A little-known piece of legislation which Ministers have repeatedly resisted implementing since 2010 should finally be brought into effect in the face of growing flood risk and sewage pollution, says the Chartered Institution of Water and Environmental Management (CIWEM).

More than 40 expert bodies, academics and delivery organisations have written to Prime Minister Rishi Sunak in a letter. The group represent expert bodies in town and country planning, construction, drainage, water and environmental management and landscape architecture. They are joined by organisations representing water companies, water customers, environmental NGOs and leading academics in the field.

The Flood and Water Management Act was passed into law in 2010 after serious flooding in the summer of 2007 left 55,000 properties under water and more than half a million without power and mains water.

Yet Schedule 3 of the Act prescribing sustainable drainage systems (SuDS) in new developments was never implemented. Ministers feared the standards and approach it prescribed would hold back the pace of housing delivery and repeatedly resisted taking it forward.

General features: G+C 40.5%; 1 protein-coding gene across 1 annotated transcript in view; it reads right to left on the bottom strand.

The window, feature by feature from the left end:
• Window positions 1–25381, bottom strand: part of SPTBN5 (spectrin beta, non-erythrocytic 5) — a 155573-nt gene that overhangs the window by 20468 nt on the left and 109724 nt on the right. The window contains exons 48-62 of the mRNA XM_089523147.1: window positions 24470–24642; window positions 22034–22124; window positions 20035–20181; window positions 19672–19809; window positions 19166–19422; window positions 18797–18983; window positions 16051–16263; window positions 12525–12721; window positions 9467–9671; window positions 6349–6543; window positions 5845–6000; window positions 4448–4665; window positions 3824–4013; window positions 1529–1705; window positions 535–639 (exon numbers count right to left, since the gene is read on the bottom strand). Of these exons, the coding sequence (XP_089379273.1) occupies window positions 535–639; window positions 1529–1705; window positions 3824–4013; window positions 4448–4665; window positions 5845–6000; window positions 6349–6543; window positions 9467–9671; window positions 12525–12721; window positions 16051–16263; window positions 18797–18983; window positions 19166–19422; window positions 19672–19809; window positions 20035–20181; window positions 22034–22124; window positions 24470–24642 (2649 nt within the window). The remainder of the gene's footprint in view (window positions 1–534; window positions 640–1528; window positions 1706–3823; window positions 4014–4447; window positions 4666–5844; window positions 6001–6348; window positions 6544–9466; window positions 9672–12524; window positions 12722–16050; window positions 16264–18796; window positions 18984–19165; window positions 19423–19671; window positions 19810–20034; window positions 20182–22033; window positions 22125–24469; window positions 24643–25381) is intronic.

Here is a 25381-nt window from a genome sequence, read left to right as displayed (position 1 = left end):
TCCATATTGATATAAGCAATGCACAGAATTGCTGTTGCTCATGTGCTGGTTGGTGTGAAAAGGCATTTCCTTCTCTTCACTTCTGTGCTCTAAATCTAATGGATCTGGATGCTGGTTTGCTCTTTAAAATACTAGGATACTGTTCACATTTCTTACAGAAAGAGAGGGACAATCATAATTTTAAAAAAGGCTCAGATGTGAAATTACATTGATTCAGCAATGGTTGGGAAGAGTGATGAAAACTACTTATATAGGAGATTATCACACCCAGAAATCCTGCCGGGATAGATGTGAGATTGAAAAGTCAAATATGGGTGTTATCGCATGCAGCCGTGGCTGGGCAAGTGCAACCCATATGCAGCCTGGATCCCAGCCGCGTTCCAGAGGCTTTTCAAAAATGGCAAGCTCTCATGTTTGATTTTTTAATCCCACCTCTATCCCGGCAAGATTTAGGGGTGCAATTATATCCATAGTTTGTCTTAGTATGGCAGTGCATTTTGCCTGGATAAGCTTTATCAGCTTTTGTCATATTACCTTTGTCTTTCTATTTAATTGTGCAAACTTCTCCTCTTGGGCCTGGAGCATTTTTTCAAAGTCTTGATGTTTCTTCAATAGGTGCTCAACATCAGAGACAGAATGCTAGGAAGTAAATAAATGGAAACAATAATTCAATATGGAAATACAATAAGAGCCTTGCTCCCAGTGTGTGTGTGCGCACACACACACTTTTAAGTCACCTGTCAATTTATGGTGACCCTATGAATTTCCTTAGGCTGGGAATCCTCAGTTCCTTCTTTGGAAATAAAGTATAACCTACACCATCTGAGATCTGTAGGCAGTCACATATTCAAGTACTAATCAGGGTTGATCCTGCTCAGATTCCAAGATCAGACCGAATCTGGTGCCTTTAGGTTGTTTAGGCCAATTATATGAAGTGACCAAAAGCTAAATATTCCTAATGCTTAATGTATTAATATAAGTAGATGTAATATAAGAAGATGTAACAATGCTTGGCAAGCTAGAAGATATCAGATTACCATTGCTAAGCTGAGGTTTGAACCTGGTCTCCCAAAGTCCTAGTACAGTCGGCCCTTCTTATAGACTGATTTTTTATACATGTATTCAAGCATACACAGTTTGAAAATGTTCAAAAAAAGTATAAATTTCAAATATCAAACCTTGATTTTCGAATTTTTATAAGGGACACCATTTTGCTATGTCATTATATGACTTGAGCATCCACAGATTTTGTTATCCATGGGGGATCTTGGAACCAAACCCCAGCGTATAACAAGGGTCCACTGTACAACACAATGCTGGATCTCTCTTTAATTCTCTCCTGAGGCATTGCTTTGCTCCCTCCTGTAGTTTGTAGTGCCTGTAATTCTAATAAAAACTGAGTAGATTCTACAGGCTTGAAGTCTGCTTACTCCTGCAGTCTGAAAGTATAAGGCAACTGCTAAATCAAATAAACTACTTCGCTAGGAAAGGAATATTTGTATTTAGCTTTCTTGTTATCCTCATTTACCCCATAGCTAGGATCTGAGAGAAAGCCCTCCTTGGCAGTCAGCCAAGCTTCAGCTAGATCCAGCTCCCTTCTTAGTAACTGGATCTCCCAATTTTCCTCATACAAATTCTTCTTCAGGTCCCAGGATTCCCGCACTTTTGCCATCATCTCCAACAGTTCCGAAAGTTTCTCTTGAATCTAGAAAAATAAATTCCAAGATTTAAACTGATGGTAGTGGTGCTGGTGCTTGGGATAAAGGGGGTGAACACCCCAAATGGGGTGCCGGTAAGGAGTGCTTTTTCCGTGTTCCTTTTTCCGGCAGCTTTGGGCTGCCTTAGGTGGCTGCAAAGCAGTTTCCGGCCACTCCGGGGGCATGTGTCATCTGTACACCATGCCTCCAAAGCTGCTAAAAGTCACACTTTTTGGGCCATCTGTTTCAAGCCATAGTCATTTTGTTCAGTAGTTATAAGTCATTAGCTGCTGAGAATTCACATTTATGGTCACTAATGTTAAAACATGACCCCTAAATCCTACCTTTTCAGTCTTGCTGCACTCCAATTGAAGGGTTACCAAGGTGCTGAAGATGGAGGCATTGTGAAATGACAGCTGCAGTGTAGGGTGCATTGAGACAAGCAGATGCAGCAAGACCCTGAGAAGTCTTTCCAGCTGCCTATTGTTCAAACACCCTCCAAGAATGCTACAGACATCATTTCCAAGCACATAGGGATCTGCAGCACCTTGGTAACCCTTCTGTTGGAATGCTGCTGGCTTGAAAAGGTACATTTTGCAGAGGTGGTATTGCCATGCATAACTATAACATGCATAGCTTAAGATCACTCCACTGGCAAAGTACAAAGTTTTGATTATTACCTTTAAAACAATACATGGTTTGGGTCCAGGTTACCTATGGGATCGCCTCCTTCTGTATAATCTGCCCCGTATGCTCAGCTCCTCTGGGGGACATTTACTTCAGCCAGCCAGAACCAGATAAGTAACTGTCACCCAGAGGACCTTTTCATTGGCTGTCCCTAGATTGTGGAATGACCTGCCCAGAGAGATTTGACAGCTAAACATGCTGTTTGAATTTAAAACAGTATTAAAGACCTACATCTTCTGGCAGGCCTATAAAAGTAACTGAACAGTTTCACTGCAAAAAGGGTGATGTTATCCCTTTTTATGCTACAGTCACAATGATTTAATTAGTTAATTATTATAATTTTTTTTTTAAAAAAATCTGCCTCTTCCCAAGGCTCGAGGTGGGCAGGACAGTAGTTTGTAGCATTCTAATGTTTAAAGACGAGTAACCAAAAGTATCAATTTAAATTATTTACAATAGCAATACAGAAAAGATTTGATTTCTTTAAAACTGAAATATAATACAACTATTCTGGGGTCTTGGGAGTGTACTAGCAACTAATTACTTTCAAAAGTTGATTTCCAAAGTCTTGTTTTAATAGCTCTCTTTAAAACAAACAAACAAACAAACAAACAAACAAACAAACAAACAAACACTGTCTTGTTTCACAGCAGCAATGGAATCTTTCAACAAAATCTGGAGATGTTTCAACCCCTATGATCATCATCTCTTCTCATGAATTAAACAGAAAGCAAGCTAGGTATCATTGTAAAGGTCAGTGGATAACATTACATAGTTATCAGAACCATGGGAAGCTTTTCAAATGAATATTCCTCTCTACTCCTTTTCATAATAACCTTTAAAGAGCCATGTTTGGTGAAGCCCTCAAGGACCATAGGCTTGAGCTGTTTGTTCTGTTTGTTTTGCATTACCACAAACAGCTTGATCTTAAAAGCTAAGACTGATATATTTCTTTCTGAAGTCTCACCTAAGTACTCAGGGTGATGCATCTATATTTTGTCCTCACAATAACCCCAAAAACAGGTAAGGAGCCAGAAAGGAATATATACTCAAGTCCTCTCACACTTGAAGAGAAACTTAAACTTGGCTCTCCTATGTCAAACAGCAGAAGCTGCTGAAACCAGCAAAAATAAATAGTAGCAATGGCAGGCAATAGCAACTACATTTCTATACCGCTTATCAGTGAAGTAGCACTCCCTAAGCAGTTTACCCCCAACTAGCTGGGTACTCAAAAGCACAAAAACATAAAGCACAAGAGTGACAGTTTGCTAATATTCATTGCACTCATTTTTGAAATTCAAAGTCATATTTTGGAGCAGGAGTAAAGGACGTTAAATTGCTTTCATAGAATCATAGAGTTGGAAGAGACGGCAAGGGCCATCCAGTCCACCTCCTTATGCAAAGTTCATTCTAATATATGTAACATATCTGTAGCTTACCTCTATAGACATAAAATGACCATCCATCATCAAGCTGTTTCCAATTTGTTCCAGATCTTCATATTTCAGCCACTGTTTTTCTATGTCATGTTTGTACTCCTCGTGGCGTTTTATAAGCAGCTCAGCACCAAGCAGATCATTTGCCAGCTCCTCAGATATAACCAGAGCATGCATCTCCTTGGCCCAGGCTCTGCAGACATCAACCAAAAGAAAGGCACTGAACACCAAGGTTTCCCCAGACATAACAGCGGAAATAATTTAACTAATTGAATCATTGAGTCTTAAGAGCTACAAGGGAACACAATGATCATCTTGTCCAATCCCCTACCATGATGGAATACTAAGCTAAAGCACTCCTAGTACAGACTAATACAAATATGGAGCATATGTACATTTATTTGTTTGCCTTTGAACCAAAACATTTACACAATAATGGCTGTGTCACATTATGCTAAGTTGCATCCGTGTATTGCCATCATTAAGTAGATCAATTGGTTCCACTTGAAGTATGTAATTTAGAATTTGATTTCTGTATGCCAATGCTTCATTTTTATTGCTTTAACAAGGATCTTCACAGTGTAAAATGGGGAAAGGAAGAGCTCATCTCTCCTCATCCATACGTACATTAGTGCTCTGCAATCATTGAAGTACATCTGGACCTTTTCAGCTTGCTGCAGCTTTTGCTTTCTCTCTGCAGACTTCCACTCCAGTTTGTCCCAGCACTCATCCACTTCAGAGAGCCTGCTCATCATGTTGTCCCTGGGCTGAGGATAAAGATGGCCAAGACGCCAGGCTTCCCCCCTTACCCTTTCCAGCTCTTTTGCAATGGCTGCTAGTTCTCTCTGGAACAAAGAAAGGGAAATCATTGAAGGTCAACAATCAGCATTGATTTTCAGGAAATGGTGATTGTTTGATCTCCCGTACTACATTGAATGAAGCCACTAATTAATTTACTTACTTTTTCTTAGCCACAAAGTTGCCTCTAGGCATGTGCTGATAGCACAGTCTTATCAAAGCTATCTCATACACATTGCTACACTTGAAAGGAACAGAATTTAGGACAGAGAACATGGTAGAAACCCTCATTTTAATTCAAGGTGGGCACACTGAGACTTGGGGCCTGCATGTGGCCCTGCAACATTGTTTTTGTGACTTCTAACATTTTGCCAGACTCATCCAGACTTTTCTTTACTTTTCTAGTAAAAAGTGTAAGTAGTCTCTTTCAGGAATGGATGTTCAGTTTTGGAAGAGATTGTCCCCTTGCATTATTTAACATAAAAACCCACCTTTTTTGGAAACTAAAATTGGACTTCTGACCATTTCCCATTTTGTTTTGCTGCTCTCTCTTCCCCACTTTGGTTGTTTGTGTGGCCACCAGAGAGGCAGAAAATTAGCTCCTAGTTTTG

These concerns are misplaced, the signatories argue: SuDS are not difficult to design or build, just different. If incorporated into plans from the outset SuDS can be cheaper to build and manage because they’re not buried underground. And over the decade since the Act was passed the climate, pollution and nature-decline pressures SuDS can manage have ramped-up fast.

The full piece from CIWEM can be read here. The letter sent to the Prime Minister and signed by organisations including the Rivers Trust, Wildlife Trusts, Wildfowl and Wetlands Trust and the Zoological Society of London can be read here.

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